We are a couple of world listers, so seeing the endemics or near-endemics of a certain country or region is very important to us. We are also nature lovers and amateur landscape photographers, so Namibia offered us the perfect opportunity to indulge all our wildlife fantasies in one short trip. We had visited the country before and picked up some of the near-endemic species, but needed to complete the full list during this trip.
We contacted Nature Travel Birding and with their expert and prompt help, set up an itinerary that included all the country’s birding hot spots that we hadn’t visited before, as well as some other famous landmarks and attractions, all compressed into a short, 10-day trip.
We arrived in the country by air at the coastal town of Walvis Bay, revelling at the peculiar sight of seeing the Atlantic ocean and vast Namib desert only a mile or two apart. We met our guide who helped us pack our luggage into the big-windowed “safari car” that we would be using for the duration of the trip. We unpacked at our comfortable guest house in town and immediately set off on our first adventure late in the afternoon.
Our first target was also the biggest one, Namibia’s only true endemic, the Dune Lark. Our guide has a secret spot or two where he normally finds this wonderful, desert adapted star bird, and after a short walk we managed to see it. A great start!
We had our official welcome dinner at a nice restaurant in Swakopmund, with our guide explaining the finer details of our trip ahead. We were super excited and even had trouble falling asleep!
The next day we visited several hotspots scattered in and around the twin towns of Walvis Bay and Swakopmund, mostly for water-associated birds. The lagoon at Walvis Bay (one of five Ramsar wetland sites of international importance in Namibia) is regarded as the most important coastal wetland in southern Africa, as over 150,000 migrant birds spend the summer months here. The nearby salt works also attract thousands of birds.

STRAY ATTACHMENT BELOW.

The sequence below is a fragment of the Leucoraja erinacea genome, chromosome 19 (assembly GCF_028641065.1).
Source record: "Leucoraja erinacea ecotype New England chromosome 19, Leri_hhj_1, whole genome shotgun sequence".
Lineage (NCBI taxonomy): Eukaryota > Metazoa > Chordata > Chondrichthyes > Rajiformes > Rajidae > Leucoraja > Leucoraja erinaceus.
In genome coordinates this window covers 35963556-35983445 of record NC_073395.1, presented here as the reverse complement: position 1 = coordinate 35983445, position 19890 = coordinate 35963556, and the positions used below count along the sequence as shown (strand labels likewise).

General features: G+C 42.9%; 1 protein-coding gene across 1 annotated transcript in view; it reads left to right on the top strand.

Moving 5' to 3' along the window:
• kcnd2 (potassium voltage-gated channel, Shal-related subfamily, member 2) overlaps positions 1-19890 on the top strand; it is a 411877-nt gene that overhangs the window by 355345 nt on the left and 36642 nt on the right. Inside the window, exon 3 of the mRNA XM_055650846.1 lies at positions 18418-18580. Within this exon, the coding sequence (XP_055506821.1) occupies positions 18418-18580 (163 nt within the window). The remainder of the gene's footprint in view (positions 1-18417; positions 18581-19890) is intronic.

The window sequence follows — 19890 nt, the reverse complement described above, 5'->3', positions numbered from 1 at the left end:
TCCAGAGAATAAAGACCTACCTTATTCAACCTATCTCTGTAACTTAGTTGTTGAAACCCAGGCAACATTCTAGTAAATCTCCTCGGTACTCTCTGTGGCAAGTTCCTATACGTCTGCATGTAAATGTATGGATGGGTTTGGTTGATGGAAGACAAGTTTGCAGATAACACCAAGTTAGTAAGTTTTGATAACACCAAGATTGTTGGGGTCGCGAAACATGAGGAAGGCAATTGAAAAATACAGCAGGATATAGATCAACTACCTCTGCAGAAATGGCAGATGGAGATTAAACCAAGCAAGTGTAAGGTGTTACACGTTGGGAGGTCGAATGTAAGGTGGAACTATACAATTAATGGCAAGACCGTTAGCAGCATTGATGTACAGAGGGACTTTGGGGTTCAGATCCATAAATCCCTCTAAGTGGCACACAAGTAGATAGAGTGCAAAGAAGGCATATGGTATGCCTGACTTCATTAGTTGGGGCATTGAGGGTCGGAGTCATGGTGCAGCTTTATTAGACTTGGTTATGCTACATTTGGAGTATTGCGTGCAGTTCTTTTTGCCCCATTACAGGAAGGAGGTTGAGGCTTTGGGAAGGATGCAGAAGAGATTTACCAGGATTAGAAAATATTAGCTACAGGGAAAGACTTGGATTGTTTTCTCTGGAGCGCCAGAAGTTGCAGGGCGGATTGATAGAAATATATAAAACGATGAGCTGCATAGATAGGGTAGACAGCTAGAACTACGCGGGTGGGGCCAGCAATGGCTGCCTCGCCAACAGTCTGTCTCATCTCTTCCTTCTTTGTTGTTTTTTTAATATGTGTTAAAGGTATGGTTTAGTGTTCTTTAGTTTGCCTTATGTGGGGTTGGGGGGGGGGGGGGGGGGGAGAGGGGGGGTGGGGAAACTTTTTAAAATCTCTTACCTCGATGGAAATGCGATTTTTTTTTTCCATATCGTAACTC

We saw all our main targets, including the near-endemic Damara Tern, Chestnut-banded Plover, near-endemic Gray’s Lark, Tractrac Chat (albicans subspecies, that might be split in future), thousands of Greater and Lesser Flamingo, Bank and Crowned Cormorant, Ruddy Turnstone, Curlew Sandpiper, Common and Greater Crested Tern, African Oystercatcher, Pied Avocet, Great White Pelican and many more. Other nice bonus bird was a Red-necked Phalarope at the salt works!
Once back in town in the late afternoon, we also managed to tick Orange River White-eye in a hotel garden. We then had dinner in a wonderful seaside restaurant, enjoying the local oysters and other seafood delicacies.
The next day we headed north after breakfast, stopping briefly at the wreck of the Zeila, a vessel that ran aground in 2008, now a famous attraction.
We headed inland to our next destination, the stunningly dramatic Brandberg in the Damaraland area. The landscapes were incredible, with the vast desert stretching all around us, making us feel totally insignificant. On the way we also ticked Martial Eagle, Yellow-billed Kite and another Tractrac Chat. It was quite a long drive, but our guide obviously knows the dirt roads (wide and in surprisingly good condition) very well, and we made short work of the long distance.
Our overnight stay was close to the Brandberg (literally meaning “fire mountain”), Namibia’s highest mountain. The peak, the Königstein (German for ‘King’s Stone’), stands at 2,573 metres (8,442 ft) above sea level; we could see it from a huge distance away – truly spectacular.